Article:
My hope is to create a more extensive body of work specifically related to
                  visual arts in the conlang.

                  Zach
                  On Aug 11, 2014 4:46 AM, "Thomas Ruhm" <thomas@...> wrote:

                  > There is conlang cooking, stories in conlang, conhistory, maps,
                  > conscripts, songs and sure a lot more, but I don't know much about conlang
                  > visual arts. Well, there are some very nice designed websites. But are
                  > there conlangs where it is a major part? I should know, but I only just
                  > realised that I didn't bother much about that yet.
                • Thomas Ruhm
                  The writing looks a bit like Georgian and Indian.
                  Message 8 of 13 , Aug 11, 2014
                    The writing looks a bit like Georgian and Indian.

                    > So all of the consonant glyphs contain this sort of secondary use
                    > within visual arts. An early example of this is here:
                    > http://blog.zwelldesigns.com/post/78193175833/2014-watercolor-pen#notes
                  • John Q
                    ... The Ithkuil ornamental script (see Section 11.6 of the online grammar for an example) is designed to function as a visual art form. I have yet to adapt it
                    Message 9 of 13 , Aug 11, 2014
                      Thomas Ruhm wrote:

                      >There is conlang cooking, stories in conlang, conhistory, maps, conscripts, songs and sure a lot more, but I don't know much about conlang visual arts. Well, there are some very nice designed websites. But are there conlangs where it is a major part? I should know, but I only just realised that I didn't bother much about that yet.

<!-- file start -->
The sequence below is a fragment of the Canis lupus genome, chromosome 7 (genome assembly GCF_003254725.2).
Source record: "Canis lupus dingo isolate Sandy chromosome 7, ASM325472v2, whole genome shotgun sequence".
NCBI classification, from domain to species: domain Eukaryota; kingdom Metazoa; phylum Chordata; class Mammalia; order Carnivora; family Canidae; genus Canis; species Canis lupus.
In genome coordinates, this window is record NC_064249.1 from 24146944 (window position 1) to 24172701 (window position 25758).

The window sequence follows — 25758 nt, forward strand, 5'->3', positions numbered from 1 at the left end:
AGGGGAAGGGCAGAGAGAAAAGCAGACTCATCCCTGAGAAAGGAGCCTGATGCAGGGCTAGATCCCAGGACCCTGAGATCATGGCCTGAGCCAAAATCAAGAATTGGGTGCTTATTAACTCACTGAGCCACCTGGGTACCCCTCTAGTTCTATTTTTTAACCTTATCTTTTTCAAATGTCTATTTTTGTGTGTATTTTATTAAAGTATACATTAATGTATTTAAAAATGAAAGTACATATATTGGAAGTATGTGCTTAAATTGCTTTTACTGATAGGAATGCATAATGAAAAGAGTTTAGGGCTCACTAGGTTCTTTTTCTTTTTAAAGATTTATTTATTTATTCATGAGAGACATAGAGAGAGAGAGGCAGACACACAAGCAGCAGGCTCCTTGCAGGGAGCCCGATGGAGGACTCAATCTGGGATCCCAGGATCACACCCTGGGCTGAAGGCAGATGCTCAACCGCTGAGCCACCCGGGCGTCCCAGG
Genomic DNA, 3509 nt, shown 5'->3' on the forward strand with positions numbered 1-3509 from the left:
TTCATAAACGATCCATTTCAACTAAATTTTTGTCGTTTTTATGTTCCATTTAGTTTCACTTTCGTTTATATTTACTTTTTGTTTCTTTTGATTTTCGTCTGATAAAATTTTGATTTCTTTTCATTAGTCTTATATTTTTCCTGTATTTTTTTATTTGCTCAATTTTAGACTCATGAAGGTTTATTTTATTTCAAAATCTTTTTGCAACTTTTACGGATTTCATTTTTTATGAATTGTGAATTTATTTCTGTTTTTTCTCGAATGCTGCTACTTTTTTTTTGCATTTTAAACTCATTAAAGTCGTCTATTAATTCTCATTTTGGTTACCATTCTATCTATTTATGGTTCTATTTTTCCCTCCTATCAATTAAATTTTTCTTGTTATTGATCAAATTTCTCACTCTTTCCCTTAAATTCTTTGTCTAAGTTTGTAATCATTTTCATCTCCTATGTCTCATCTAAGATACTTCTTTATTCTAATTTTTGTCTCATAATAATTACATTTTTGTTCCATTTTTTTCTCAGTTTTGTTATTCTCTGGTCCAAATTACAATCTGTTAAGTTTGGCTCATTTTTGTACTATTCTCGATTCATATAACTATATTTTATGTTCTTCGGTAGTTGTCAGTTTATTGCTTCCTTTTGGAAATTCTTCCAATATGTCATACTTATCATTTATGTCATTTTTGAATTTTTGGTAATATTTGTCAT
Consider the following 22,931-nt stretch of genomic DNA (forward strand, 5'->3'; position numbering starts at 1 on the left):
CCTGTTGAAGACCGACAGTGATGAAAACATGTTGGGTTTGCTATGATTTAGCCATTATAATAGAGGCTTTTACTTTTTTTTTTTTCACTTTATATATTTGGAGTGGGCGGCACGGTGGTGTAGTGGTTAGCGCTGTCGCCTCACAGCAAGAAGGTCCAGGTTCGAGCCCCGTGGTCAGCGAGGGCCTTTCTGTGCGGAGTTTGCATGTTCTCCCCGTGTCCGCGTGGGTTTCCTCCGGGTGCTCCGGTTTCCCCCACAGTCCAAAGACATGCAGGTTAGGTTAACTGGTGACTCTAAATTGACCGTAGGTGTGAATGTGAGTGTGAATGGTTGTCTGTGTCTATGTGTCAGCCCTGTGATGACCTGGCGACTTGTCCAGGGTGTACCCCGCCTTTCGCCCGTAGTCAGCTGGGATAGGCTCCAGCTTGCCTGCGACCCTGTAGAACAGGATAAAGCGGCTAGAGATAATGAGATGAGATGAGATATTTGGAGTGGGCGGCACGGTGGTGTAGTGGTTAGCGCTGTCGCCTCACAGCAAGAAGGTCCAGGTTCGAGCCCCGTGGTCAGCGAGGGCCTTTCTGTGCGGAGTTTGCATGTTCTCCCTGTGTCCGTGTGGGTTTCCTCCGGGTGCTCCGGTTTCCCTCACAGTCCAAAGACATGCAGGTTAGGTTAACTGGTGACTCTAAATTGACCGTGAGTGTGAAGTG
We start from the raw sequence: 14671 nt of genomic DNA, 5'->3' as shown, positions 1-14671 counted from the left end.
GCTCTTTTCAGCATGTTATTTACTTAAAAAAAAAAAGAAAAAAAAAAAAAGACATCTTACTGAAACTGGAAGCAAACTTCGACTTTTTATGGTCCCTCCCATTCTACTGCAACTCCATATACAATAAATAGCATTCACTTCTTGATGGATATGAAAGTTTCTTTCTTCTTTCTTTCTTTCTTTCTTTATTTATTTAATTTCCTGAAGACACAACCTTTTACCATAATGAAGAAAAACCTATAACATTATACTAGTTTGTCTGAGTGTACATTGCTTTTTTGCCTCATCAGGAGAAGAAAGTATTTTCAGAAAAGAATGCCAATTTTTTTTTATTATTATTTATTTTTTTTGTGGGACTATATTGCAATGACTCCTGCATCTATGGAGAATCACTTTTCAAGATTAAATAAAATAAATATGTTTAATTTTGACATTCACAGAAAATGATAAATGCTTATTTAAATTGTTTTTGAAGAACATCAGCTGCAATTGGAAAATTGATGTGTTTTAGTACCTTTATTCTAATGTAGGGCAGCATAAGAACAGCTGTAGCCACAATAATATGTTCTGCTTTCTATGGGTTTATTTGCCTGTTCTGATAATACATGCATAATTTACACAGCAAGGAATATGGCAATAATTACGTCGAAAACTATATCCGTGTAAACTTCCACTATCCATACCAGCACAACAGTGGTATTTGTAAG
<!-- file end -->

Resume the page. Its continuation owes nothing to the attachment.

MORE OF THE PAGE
-----------------------------------------------------------------------------------------------------------------------

                      The Ithkuil ornamental script (see Section 11.6 of the online grammar for an example) is designed to function as a visual art form. I have yet to adapt it to the revised version of the language (it was originally designed for use with the short-lived Ilaksh language) but once I finally adapt it, it is my intention to construct sculpted wall hangings of various sayings, mottos, literary passages, etc. Additional examples of the ornamental script can be seen on the opening background slide of my presentation at LCC5.

                      --John Q.
                    • Thomas Ruhm
                      If there was a conlang museum, that would be the right thing to be shown there. Are wall hangings carpets? For me those colours are a bit to cold.
                      Message 10 of 13 , Aug 12, 2014
                        If there was a conlang museum, that would be the right thing to be shown there. Are wall hangings carpets? For me those colours are a bit to cold.

                        > -----------------------------------------------------------------------------------------------------------------------
                        >
                        > The Ithkuil ornamental script (see Section 11.6 of the online grammar for an example) is designed to function as a visual art form. I have yet to adapt it to the revised version of the language (it was originally designed for use with the short-lived Ilaksh language) but once I finally adapt it, it is my intention to construct sculpted wall hangings of various sayings, mottos, literary passages, etc. Additional examples of the ornamental script can be seen on the opening background slide of my presentation at LCC5.
                        >
                        > --John Q.
                      • Jeffrey Brown
                        This is an interesting discussion. At first, I thought that any visual arts would really be the arts of the conculture. But then I thought about Arabic